The Silicon Valley chapter of the AMA is teaming up with HP Analyst Relations for an evening focused on what’s working and what’s not working in marketing today. Rohit Bhargava will keynote, then moderate a panel of HP and Intel marketers.
Rohit publishes the Influential Marketing Blog, ranked among the top 50 marketing blogs in the world, and has been featured in The Wall Street Journal, BusinessWeek, and other global media. He is a frequent keynote speaker on marketing and business and is commonly recognized as the creator of the new marketing concept Social Media Optimization (SMO).
Cost is $30 and up. Networking, food and cocktails start at 5:30pm. More info at SVAMA.org. See you there!
It’s easy to get caught up in what to say, how to say it — even how many characters to say it in — and completely lose sight of the simple truth that our words are just words, unless they’re backed by actions.
This is certainly not a new idea. However, it’s being expressed by lots of different people right now. Everyone has a different context. Witness:
Seth Godin talks to it in terms of authenticity.
Greg Cordell talks about it in terms of love.
Duncan Brown touches on it in terms of what makes a good analyst.
We’re all facing the same tough year. Maybe this is a good time to take stock of ourselves and the people we trust. Ask some of the hard questions. Look for the proof points. See who measures up while the chips are down.
I know, I know, the good gentleman from our UK office deplores lists. I like lists. Here’s one that’s useful for many of us who analyze influencers and aspire to be influential: Bob Decker’s list of the top 10 best and 10 worst communicators for 2008.
The list is completely subjective. There’s no science behind it, no magic. Yet IMHO, it’s one of the best lists of its kind for 2008.
I see several common denominators among the people who made Bob’s lists. Perhaps the most important are authenticity, commitment and fearlessness.
These characteristics contributed to the success of the best communicators — including Barack Obama, Randy Pausch and Colin Powell.
Interestingly, they also figured prominently in the backstories of the worst communicators. Richard Fuld might have fared better were he less authentic. Most of the group landed on the list for their lack of authenticity, commitment and fearlessness.
It’s that time of year again. Time to decide which industry analysts called the shots, gave the answers, and made the time often enough to earn an IT research and advisory contract for 2007. My advice to analysts this year: publish proof points showing your accuracy, timeliness, objectivity, engagement. Put forward some well researched — not just well rehearsed — reasons for us to believe.
Analyst bashups, in general, are nothing new. Historically, the most damage was done by competitive sales teams and word of mouth — the kind of thing you find in any industry. A few journalists would take the time to sleuth planned budgets or controversial practices, and that was pretty much the extent of it.
Blogs have changed the old analyst bashups. More people than ever are publishing anecdotes about smart and not-so-smart analyst opinions, research, forecasts.
Some examples of what’s out there, how easy it is to find:
- Salesforce.com CEO Marc Benioff apparently told the London City Show audience that he listens to Ovum’s Bradshaw, because Bradshaw knows his stuff and called it right more consistently than Gartner or Forrester. His endorsement went far beyond the back of the room. It was reported by Salesforce.com ISV Gareth Davies in his blog, Where’s the Upside?, and relayed in James Governor’s blog, MonkChips. I found it there via my FeedDemon RSS channel of favorite analyst blogs.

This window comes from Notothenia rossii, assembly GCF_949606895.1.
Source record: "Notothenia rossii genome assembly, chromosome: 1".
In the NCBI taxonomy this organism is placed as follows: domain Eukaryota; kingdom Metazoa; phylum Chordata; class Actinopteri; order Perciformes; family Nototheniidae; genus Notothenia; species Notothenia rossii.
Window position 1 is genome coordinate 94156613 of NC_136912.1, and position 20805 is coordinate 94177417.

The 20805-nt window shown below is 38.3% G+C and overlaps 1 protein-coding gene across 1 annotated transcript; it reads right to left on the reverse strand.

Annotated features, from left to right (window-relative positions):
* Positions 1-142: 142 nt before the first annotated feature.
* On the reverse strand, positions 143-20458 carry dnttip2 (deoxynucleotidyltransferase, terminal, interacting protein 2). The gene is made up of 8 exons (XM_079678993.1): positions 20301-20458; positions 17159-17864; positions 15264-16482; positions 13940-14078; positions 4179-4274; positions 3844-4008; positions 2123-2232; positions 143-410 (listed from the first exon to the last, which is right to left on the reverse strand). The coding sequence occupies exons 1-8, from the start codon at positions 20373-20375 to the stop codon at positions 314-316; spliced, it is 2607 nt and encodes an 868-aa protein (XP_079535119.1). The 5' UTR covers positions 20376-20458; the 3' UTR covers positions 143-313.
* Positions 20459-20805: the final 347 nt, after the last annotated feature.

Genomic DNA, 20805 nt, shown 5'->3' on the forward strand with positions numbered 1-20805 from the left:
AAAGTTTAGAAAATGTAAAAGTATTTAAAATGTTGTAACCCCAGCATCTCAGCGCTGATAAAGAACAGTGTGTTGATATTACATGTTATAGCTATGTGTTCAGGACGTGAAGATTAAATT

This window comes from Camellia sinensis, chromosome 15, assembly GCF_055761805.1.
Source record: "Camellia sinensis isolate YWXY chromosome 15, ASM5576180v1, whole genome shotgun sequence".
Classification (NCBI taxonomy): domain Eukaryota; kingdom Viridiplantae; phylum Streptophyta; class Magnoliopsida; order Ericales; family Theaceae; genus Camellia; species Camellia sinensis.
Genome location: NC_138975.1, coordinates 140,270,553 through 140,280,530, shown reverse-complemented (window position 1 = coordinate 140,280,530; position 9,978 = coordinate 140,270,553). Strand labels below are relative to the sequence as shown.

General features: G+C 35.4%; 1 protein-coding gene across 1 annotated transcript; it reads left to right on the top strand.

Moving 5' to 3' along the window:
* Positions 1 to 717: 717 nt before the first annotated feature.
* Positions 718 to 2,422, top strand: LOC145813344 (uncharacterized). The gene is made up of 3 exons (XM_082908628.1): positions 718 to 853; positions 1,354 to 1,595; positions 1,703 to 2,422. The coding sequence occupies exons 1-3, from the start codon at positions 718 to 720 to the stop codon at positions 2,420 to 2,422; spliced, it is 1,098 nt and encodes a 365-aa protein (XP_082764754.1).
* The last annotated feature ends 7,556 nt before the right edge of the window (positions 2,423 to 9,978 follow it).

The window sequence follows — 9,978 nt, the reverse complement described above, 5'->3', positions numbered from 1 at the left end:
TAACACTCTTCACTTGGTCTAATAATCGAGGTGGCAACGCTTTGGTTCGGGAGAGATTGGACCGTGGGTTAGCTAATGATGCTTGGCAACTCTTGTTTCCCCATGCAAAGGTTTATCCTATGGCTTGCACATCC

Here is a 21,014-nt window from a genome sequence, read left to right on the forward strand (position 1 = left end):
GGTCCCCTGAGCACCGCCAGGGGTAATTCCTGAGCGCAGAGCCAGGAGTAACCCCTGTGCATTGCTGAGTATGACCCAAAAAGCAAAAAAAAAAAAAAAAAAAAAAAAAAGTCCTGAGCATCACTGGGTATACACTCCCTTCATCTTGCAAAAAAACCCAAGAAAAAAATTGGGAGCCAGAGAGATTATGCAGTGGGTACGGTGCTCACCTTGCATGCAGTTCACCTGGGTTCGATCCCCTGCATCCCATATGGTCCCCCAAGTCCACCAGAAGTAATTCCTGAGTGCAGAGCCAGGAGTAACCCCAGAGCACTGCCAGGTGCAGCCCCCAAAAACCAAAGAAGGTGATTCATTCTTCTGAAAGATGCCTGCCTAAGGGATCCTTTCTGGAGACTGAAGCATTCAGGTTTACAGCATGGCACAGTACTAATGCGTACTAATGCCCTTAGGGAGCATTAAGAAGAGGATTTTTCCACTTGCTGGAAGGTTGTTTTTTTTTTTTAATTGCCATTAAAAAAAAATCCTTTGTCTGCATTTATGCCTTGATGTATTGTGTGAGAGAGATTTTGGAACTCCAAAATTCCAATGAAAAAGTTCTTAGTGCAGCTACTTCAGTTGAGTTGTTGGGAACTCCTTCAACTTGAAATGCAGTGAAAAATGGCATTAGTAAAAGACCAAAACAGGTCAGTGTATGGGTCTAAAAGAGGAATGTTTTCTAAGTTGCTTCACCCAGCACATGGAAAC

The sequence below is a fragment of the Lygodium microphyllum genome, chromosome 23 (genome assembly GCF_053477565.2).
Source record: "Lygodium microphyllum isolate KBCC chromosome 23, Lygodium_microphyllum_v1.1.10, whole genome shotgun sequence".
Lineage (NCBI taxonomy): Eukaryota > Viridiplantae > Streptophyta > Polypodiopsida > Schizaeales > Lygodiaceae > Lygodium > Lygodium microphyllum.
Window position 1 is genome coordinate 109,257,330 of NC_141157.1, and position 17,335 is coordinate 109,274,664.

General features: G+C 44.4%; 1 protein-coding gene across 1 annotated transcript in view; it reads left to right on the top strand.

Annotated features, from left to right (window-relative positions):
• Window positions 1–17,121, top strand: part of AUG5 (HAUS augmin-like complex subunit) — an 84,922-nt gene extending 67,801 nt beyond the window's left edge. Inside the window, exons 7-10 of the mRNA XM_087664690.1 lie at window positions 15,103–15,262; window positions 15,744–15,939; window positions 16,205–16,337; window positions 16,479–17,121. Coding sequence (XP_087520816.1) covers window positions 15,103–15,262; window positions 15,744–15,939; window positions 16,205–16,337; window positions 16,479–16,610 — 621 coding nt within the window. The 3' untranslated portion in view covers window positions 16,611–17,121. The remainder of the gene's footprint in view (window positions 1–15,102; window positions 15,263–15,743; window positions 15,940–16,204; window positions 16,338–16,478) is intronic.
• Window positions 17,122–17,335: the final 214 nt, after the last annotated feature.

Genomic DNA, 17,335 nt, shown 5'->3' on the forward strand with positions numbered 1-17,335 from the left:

- Todd Defren, a principal at PR agency SHIFT Communications, spins a typical sour-grapes anecdote about Gartner Magic Quadrants into an open call for bashups about Gartner and any/all analysts at his pr-squared blog. I found it via a simple Technorati search for blog posts on Gartner and Magic Quadrants.
- Telephia suffered collateral damage in the Cingular/Sprint Nextel/Verizon cell phone network war. Blog spin of a NY Times article describing Telephia’s involvement in Cingular advertising claims (”fewest dropped calls”) included mopocket.com, and engadget mobile. As with most posts at engadget, this one was picked up by a half dozen other blogs in addition to the numerous RSS feed aggregators. Boston Globe’s story resulted in its own cascade of blog coverage, such as Joho the Blog and WebProNews.com. I found these using a Google blog search for background on the Telephia lawsuit against M:Metrics.
These are just a few examples of the reverb going on out here. This doesn’t even take into account dedicated analyst-watching bloggers, such as GartnerWatch and ARmadgeddon, or enterprise IT bloggers such as James McGovern blogging at Enterprise Architecture: Thought Leadership.
Plus, you’ve got all the blogs relaying that usual sprinkling of investigative reporting I mentioned earlier. A recent example: Computerworld New Zealand’s forum piece questioning research transparency and objectivity. This came to my attention via a reader who chose to remain anonymous. Talk about irony. Still, I followed the link and bookmarked it.
My point is that the critics are not just a few Fortune 100 directors on the back nine, or a band of trolls piping through anonymous proxy servers. Whether you need to see this as a tipping point or an inflection point, just get the point:
Analyst, research thyself and share thy findings.
As always, I hope you’ll voice your opinion on my opinion at the Tekrati blog.
Reprinted from Tekrati.
Editor’s note: Description of Marc Benioff comments were revised, per comments posted at Tekrati blog.